Ripley cleared her throat on the vid screen, but the throng in front of her didn’t seem to notice. Her hands clutched tightly at the sheet they held, its shiver betraying her tremble.
Not nearly drunk enough for this, Hicks found he couldn’t look away. The beer he’d grabbed sat, barely sipped, sweating on the table to his left. How watching a press conference a planet away could feel like gearing up to take fire didn’t matter; part of him knew, and you don’t drink on missions.
Ripley tried again, and her “Excuse me” had enough pissed off Ripleyness in to make him crack a smile.
“I can just go,” she said, leaning in toward the microphone. Sarcasm in full force, she added, “I already know what I have to say,” and made to turn away from the podium, her bodyguards moving in to flank her.
A piercing whistle from one of the media drones brought the focus of the rest, and they settled.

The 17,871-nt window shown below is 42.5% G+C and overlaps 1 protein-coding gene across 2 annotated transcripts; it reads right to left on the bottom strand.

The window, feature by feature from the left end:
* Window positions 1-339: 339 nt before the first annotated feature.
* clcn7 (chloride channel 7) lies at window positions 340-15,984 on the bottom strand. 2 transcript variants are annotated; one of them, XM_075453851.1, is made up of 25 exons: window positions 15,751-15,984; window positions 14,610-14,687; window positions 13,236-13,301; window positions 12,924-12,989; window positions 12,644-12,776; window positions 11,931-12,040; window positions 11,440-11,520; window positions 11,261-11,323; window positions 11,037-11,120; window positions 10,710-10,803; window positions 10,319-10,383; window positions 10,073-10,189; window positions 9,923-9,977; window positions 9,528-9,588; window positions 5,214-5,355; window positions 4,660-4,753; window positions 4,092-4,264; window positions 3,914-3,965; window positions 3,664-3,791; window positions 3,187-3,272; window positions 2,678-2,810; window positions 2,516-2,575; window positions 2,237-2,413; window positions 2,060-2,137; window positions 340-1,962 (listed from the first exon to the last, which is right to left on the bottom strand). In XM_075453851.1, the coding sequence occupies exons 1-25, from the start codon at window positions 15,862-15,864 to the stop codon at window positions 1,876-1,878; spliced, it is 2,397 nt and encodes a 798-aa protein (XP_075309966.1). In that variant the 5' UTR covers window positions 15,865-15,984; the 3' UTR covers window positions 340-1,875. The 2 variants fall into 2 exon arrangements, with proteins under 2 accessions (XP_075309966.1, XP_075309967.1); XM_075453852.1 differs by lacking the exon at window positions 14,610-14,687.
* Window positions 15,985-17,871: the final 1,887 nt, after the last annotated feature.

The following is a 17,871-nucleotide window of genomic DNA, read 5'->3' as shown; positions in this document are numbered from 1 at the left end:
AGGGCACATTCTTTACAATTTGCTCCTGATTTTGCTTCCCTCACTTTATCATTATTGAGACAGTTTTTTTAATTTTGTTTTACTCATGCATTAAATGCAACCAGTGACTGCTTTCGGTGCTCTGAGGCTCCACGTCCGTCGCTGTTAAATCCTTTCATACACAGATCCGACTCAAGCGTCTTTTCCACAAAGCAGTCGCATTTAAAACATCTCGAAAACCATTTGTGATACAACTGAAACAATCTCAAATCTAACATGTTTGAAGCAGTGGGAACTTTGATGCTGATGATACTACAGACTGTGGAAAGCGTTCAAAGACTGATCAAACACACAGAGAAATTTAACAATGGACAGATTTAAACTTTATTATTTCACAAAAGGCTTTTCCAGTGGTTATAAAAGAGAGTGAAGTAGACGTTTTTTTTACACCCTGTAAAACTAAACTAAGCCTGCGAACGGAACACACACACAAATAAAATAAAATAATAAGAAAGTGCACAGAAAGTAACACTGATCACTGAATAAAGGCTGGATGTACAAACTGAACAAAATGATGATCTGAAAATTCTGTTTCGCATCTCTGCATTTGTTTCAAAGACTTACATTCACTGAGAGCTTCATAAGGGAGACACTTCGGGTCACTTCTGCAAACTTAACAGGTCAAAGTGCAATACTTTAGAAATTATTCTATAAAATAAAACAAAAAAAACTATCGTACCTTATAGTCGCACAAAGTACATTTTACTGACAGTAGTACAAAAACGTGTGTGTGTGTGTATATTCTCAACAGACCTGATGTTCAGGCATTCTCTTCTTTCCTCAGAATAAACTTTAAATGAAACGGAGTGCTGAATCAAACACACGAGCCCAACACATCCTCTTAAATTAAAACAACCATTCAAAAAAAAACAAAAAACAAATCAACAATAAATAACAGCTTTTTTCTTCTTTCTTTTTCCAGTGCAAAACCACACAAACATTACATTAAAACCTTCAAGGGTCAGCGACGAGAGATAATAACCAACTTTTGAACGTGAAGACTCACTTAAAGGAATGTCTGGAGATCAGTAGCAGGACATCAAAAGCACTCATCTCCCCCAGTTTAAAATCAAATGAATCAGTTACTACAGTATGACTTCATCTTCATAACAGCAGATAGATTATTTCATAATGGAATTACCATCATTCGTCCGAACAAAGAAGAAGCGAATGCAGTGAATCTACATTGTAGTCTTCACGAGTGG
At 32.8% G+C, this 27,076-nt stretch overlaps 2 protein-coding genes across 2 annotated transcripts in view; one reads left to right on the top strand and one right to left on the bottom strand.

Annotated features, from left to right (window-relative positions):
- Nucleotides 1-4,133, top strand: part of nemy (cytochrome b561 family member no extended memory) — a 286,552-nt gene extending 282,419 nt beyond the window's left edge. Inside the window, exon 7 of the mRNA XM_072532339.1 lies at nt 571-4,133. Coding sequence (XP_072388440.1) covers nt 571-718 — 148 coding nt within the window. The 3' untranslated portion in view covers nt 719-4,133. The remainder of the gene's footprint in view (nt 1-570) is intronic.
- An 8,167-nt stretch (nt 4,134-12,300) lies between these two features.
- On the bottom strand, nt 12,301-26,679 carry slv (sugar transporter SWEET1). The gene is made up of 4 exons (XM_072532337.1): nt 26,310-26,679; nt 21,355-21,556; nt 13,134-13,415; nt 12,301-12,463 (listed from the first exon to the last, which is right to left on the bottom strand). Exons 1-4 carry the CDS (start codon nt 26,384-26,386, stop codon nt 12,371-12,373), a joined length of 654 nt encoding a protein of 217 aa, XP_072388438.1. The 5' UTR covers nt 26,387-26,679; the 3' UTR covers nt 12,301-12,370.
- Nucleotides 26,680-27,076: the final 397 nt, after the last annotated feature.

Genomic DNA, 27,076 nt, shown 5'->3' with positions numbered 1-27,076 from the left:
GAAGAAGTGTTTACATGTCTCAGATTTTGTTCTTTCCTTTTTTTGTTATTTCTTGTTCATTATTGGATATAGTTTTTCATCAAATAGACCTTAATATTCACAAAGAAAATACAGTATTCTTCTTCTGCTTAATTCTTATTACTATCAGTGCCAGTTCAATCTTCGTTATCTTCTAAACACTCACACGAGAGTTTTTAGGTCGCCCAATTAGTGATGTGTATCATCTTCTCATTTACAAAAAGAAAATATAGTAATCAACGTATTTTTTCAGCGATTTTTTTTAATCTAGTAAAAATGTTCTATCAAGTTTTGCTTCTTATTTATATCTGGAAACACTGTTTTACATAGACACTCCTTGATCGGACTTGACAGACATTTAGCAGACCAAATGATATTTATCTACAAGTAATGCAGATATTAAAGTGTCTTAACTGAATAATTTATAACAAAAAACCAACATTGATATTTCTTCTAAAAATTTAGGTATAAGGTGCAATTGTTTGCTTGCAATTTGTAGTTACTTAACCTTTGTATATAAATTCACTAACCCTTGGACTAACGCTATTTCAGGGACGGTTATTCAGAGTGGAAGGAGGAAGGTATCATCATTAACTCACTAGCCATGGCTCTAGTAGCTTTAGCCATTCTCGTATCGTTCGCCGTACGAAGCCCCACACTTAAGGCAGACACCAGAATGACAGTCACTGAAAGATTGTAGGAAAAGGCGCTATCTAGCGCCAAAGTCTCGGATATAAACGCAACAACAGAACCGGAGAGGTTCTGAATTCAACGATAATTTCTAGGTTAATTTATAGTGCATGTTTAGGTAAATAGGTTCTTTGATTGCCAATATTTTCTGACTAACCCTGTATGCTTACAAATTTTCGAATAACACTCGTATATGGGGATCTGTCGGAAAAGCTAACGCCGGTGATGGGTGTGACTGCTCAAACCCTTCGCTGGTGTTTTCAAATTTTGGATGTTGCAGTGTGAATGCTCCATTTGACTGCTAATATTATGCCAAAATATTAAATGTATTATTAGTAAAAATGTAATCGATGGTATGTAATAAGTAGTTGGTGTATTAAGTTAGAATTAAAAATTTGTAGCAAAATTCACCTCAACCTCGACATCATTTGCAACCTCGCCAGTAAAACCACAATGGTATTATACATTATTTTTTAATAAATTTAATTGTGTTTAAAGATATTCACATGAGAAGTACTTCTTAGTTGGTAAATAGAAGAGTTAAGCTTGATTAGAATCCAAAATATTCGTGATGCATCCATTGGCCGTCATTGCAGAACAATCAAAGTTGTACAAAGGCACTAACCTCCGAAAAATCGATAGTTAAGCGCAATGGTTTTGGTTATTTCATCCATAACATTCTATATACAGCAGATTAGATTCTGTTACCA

“Okay,” she said, voice flat.
After an audible breath, she said “Okay” again more firmly, nodding her head. “I need to tell you about something, and you’re not going to believe me.” She paused and made eye contact with a reporter in the front row, then another, and another. Her gaze moving to take in the whole crowd, she continued, head high, “This time, though, I have proof .”
Ripley nodded to the large crate on her left, and a woman in bodyguard blue (Myrna? Mira? Hicks couldn’t remember her name, just the strength of her qualifications) released the catch. The sides of the crate spilled open, and the reporters made appropriately shocked noises as Bishop’s mutilated torso and head were revealed.
Jostled by one of her own guards, Ripley lost her grip on her notes. The man handed them back to her, his face impassive, his eyes already back to scanning the crowd. It was entirely appropriate given the circumstances, but Hicks felt a jab of sympathetic loneliness.
As Ripley reached for the drop cloth, her sleeve rode up. Hicks stopped breathing as he caught sight of the thin band of leather around her wrist. He didn’t start again until he had his old company clerk on the line.
If she was still wearing that thing, there was no way he wasn’t going to be able to find her with it if she needed him, I-59 discharge be damned.